Make Layer Shifts A Thing Of The Past
Top 6 Ways to Avoid Layer Shifting in 3D Printing
While there’s a host of possible 3D printing problems, layer shifting is one of the most obvious because it affects both the dimensional accuracy and the visual appearance of a print. Simply put, layer shifting occurs any time a layer is printed with a horizontal offset from where it should have been printed.
Often, multiple layers of the same print will move in one direction, leaving you with an erroneously slanted print that looks bad and won’t function as expected. Other times, layer shifting will appear as a singular large displacement at a specific layer.
Layer shifting ruins prints irreversibly, as there’s really no way to fix an affected model. However, you can prevent this problem from happening in future prints by addressing the root causes. In this blog, we’ll be going over a few easy and effective tips to prevent layer shifting.
When faced with any print-quality mishap, including layer shifting, the first thing you should do is ensure that your printer is properly calibrated, specifically tuning and checking that all aspects of your 3D printer are functioning properly.
Examples of proper printer calibration would be tuning your slicer profile (e.g. nozzle temperature), adjusting your E-steps, ensuring the motors are receiving the proper voltage, and tightening all relevant screws and bolts. Further, you should level your print bed, change or clean your nozzle, PID tune your hot end, and whatever else to get your printer nailing some test prints.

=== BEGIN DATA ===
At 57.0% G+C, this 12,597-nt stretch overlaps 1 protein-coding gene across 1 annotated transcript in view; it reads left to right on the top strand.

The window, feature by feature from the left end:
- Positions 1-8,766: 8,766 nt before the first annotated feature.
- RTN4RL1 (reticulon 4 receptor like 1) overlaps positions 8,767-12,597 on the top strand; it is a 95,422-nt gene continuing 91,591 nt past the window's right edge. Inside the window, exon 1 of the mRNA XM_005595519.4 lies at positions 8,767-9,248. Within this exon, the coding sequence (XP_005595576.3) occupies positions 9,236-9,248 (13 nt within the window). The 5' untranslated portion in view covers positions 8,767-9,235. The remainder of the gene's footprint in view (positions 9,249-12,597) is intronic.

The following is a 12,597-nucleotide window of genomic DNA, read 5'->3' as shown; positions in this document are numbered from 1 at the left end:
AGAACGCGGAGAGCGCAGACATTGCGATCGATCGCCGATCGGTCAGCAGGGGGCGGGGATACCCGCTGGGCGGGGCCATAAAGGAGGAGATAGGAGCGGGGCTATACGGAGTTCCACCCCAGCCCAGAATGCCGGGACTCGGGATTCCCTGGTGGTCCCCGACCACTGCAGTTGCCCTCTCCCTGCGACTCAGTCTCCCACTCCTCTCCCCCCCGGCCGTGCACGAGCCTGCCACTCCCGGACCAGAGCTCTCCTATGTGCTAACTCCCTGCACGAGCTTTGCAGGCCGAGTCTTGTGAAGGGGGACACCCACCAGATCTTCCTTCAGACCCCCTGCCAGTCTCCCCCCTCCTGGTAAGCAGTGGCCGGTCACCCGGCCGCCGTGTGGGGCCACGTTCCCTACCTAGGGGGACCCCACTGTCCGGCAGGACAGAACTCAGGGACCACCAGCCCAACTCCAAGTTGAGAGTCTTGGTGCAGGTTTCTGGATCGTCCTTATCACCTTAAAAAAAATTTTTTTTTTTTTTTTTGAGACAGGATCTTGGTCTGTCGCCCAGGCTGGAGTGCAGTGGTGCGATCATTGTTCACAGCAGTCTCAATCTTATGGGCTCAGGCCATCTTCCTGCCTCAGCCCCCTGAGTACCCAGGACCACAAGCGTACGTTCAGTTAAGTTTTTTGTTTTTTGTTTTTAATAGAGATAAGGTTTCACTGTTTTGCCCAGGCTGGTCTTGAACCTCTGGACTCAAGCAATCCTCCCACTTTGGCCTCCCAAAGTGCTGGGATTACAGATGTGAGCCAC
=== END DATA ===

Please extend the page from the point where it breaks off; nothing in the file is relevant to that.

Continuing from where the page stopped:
If you’ve properly calibrated and tuned your printer and the layer shifting persists, you can move on to tip #2.
The next tip is to minimize all bumps and vibrations that your printer absorbs or produces while printing an object. These can rattle the printhead and print bed along their paths, potentially causing layer shifting to occur.
Bumps and vibrations can come from many sources. First, make sure that your printer isn’t absorbing any vibrations from the surface it rests on. This means placing your 3D printer on a stable surface and possibly adding rubber vibration dampers (3D printed or purchased) to the bottom of your machine.
Check that the motors on your machine are running smoothly and aren’t jolting when changing directions. Third, make sure no contaminants or debris lie in the path of the printhead or print bed. (Sometimes, scraps of plastic can get in the frame of the printer, potentially affecting motion.)
There are also other ways vibrations or bumps could occur that are more specific to your setup. Basically, you want to locate the source of your printer’s extra movement and eliminate or reduce it as much as you can.
3 Loose Belts
Our third tip is solving perhaps the most common way layer shifting occurs: loose belts. Most FDM 3D printers use belts and pulleys to move the printhead and print bed along their respective axes, but layer shifting can easily happen when the belts are loose. That’s because the more slack belts have, the more room the printhead and print bed have to move freely.
So, you want to tighten the belts on your machine by extending the pulley on one side of the belt loop. Some machines have easily adjustable belt pulleys with knobs that you can twist to tighten the belt. You can check out our article all about tightening the belts on your machine to learn more about this process.